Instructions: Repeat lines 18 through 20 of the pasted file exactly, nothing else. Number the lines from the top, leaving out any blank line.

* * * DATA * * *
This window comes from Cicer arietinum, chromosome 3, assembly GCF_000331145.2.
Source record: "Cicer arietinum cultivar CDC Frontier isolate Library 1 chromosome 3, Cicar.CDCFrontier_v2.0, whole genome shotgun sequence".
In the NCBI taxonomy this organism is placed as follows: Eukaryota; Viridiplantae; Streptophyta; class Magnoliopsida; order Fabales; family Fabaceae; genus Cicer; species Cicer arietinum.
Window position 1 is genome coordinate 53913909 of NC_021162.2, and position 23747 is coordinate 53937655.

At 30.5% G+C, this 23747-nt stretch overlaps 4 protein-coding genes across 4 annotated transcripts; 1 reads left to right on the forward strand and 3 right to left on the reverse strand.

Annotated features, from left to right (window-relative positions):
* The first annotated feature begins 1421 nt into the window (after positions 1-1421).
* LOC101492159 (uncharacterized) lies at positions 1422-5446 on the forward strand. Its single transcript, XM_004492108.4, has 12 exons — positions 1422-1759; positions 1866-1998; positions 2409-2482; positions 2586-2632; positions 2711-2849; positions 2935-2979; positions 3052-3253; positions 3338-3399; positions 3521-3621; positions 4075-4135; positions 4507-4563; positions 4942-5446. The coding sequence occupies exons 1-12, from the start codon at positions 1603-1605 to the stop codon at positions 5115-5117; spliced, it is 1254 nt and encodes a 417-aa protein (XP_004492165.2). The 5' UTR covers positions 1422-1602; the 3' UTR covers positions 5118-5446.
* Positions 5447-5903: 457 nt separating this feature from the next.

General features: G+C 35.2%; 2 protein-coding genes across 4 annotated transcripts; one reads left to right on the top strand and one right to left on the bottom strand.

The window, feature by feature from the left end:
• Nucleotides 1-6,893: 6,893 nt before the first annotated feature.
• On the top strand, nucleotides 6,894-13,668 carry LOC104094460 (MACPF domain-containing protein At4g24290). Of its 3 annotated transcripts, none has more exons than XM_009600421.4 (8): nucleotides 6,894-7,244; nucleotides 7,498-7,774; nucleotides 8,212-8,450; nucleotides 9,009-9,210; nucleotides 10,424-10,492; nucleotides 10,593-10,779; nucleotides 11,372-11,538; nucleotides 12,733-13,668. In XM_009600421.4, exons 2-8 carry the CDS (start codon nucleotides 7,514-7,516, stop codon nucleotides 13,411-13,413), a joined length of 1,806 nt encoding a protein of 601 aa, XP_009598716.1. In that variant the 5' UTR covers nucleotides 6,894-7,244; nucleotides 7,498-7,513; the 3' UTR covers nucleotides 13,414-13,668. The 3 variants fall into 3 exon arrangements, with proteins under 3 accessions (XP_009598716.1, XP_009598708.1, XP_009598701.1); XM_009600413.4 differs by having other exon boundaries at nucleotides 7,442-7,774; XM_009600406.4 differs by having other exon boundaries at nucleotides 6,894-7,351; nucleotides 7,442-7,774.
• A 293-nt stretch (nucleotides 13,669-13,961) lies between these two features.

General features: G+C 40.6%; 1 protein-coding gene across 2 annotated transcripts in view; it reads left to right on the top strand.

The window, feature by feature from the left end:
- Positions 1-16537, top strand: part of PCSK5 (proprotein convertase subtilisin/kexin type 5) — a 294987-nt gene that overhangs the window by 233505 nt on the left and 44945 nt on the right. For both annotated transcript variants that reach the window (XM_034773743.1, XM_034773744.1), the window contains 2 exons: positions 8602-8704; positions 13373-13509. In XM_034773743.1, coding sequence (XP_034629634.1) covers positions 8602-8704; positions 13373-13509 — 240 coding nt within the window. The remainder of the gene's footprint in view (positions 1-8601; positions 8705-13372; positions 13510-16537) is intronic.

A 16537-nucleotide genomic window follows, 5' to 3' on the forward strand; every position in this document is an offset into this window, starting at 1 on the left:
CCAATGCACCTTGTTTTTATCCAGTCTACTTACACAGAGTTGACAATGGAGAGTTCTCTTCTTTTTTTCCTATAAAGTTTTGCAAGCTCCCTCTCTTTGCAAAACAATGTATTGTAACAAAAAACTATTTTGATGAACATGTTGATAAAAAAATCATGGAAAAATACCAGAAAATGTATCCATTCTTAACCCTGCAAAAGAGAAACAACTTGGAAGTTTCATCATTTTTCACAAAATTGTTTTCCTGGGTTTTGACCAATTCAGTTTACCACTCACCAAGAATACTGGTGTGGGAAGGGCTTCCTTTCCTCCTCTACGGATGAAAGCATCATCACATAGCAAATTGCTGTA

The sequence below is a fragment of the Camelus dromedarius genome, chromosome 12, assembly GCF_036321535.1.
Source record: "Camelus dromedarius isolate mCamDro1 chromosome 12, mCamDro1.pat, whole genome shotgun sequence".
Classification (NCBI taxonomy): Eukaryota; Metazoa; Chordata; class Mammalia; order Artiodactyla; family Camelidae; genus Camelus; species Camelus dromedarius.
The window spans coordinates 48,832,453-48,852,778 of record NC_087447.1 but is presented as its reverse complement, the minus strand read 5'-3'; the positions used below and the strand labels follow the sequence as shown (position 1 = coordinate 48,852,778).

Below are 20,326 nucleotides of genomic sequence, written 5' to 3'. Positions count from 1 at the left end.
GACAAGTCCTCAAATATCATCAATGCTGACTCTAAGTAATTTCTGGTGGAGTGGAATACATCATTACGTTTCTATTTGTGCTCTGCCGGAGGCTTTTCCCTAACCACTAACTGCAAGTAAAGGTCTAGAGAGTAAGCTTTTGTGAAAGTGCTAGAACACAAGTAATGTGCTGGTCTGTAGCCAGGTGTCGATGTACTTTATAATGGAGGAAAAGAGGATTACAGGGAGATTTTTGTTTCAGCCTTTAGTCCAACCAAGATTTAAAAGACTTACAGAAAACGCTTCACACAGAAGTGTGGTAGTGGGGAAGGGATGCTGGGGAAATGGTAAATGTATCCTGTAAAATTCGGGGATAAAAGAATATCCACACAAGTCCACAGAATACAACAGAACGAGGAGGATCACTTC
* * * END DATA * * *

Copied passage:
A 16537-nucleotide genomic window follows, 5' to 3' on the forward strand; every position in this document is an offset into this window, starting at 1 on the left:
CCAATGCACCTTGTTTTTATCCAGTCTACTTACACAGAGTTGACAATGGAGAGTTCTCTTCTTTTTTTCCTATAAAGTTTTGCAAGCTCCCTCTCTTTGCAAAACAATGTATTGTAACAAAAAACTATTTTGATGAACATGTTGATAAAAAAATCATGGAAAAATACCAGAAAATGTATCCATTCTTAACCCTGCAAAAGAGAAACAACTTGGAAGTTTCATCATTTTTCACAAAATTGTTTTCCTGGGTTTTGACCAATTCAGTTTACCACTCACCAAGAATACTGGTGTGGGAAGGGCTTCCTTTCCTCCTCTACGGATGAAAGCATCATCACATAGCAAATTGCTGTA

The sequence below is a fragment of the Camelus dromedarius genome, chromosome 12, assembly GCF_036321535.1.